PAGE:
By Jatin Bavishi
Coal deposits of England and Germany enabled it to pave way for phenomenal growth in the 19th and 20th centuries. Although India joined the race later, it has 123 billion tonnes of reserves at present and is the third-largest producer of coal after China and the US. Unfortunately, the quality of coal is not high which makes imports an important strategy in India’s energy security.
The government recently declared that import of coal saw a decline to 191.95 million tonnes in 2016-17. Comparatively, in 2015-16, coal imports stood at 203.95 million tonnes, as per official data by the government. According to Business Standard, this surge was largely on account of higher production by Coal India Limited (CIL) that saw the country move to a regime of surplus coal. The Centre has also announced plans to boost CIL’s annual production to the level of 1 billion tonnes by 2019 to meet the growing fuel demand. The government had said that it would convince the private companies operating in the power space to totally stop the import of thermal fossil fuel.
The announcement of a movement of self-reliance in coal can generate national pride during the Independence Day month, however, we must appreciate deeper nuances. Import of coal is not solely dependent on the domestic production but also depends on other factors like power plant designed on imported coal and insufficient availability of coking coal of required grade, reports Business Standard.
The shambling power generation sector
Thermal coal is the mainstay of India’s energy programme as 70 per cent of power generation is dependent on it. The NDA government has promised to electrify all villages by 2018 and provide 24×7 power supply. Last year, India for the first time in history, declared that it will not have a power deficit. The officials say that this is an outcome of the current government’s initiatives to resolve burning issues like fuel scarcity. Coal output, which was stagnant for years, has increased significantly and helped many stranded power plants in generating electricity.
Power generation sector, in reality, is in shambles. Massive investments are planned to upgrade the sector, but they may not yield any significant changes. The distribution companies are highly indebted. The Institute for Energy Economics and Financial Analysis (IEEFA) finds that 11% of Indian banks’ stressed advances is to the power sector. According to Scroll, adding capacity would force new projects to operate at even lower capacities, eroding their ability to service loans. The IEEFA also estimates that India’s coal thermal plants generate only 58% of their capacity. Power thefts have been internalized as a perennial fact. They are the biggest drag on the fiscal positions of companies, and there is lack of an integrated approach to prevent those slippages.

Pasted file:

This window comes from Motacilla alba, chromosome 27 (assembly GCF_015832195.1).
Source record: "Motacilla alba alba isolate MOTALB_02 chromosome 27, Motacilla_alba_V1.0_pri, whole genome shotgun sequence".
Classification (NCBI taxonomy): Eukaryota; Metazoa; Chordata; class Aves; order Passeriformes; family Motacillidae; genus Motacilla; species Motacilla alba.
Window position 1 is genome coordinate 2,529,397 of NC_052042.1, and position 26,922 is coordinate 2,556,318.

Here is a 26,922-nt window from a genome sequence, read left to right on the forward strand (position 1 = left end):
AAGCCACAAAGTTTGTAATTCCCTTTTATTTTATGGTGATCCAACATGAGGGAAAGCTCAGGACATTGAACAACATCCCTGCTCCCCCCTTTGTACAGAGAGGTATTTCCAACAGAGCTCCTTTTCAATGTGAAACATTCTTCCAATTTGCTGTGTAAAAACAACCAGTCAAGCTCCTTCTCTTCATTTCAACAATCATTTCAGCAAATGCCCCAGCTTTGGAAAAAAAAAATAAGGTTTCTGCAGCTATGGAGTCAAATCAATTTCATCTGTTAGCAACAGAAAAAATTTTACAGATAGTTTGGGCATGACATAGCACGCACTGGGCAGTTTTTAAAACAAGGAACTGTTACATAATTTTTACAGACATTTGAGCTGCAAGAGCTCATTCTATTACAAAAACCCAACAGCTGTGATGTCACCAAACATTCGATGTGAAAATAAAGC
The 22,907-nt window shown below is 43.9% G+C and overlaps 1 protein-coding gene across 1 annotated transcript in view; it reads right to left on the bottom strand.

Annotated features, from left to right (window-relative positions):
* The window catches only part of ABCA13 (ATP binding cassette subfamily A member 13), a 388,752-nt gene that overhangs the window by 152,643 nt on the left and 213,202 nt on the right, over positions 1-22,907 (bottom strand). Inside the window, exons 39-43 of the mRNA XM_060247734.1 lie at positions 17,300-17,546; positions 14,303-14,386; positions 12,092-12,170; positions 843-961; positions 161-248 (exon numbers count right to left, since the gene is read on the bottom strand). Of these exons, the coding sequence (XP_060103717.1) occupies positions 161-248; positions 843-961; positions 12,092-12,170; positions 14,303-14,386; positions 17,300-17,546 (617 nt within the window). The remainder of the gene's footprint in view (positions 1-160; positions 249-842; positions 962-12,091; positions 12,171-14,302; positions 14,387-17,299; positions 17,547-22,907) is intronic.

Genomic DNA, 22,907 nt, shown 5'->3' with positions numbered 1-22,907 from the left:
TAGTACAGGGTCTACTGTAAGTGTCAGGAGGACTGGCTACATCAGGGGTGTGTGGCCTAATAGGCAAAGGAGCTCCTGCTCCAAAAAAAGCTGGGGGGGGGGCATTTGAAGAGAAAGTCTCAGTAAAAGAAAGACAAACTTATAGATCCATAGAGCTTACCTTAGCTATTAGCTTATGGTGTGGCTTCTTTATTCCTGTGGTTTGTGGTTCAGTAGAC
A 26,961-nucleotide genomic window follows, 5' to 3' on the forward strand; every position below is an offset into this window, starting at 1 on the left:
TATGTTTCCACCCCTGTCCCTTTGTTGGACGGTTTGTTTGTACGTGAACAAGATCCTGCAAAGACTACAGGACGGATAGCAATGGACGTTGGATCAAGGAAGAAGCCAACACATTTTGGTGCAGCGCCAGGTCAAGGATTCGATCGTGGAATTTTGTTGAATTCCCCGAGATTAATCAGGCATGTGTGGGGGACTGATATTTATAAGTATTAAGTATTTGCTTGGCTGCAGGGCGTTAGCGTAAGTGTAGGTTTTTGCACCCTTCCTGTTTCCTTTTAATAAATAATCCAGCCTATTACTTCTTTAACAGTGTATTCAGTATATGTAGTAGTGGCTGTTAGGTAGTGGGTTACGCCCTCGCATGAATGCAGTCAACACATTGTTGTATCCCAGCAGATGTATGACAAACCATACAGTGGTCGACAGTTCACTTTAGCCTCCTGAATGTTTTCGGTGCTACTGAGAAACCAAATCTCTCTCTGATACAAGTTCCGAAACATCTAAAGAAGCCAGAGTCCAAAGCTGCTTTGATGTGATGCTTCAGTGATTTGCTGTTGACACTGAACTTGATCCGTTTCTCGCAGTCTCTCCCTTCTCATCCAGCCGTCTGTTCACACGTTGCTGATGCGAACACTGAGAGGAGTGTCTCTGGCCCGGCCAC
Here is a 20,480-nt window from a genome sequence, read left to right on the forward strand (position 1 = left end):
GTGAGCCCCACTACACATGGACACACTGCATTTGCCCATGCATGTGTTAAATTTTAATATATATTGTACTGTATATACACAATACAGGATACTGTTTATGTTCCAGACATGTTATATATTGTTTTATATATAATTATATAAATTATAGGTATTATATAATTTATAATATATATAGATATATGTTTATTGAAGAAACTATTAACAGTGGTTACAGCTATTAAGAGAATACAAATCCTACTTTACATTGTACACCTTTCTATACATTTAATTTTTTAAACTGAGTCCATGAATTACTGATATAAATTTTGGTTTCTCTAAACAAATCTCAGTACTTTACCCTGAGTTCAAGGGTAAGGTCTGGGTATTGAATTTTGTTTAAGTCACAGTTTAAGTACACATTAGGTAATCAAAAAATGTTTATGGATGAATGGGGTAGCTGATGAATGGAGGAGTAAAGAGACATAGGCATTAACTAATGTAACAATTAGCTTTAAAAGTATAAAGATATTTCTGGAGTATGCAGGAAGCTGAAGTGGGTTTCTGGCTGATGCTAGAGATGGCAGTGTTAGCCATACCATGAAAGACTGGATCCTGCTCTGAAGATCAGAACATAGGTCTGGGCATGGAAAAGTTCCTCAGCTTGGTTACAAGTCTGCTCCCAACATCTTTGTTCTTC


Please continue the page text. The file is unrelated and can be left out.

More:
Falling demand and intense competition
CIL definitely does well as far as production is concerned but its consolidated profit declined by 23 percent for June quarter, weighed by higher expenses. Growth rates of output also fell during the quarter due to lacklustre demand from the power sector, productivity gains in electricity generation, improvements in the quality of coal and partial substitution by pet-coke, according to sources at The Economic Times.
This fall may not be bad since the company has made critical capital expenditures in various projects such as supercritical thermal power plant, the revival of fertiliser plants and acquisition of coal blocks in India and abroad. However, considering the intense competition in this sector after the arrival of private players, the company would require more profits to stay afloat.
The larger question is if we should rely on coal for our energy security. Coal emits greenhouse gases responsible for Global Warming and India is a signatory to the Paris Protocol which requires consequent changes in world energy scenario. The CIL is looking forward to diversify its operations towards renewable energy like solar power and clean energy sources like coal mine methane, coal bed methane, coal to liquid and underground coal gasification. However, with coal-based plants accounting for more than 60% of the new capacity with additional boost envisaged, there appears to be a contradiction in Government policies.
Energy efficiency is a necessary requirement for a developing country like India, but apart from devising policies to attain the same, the policymakers must not forget issues of equity and sustainability.
Featured Image Source: Visual Hunt
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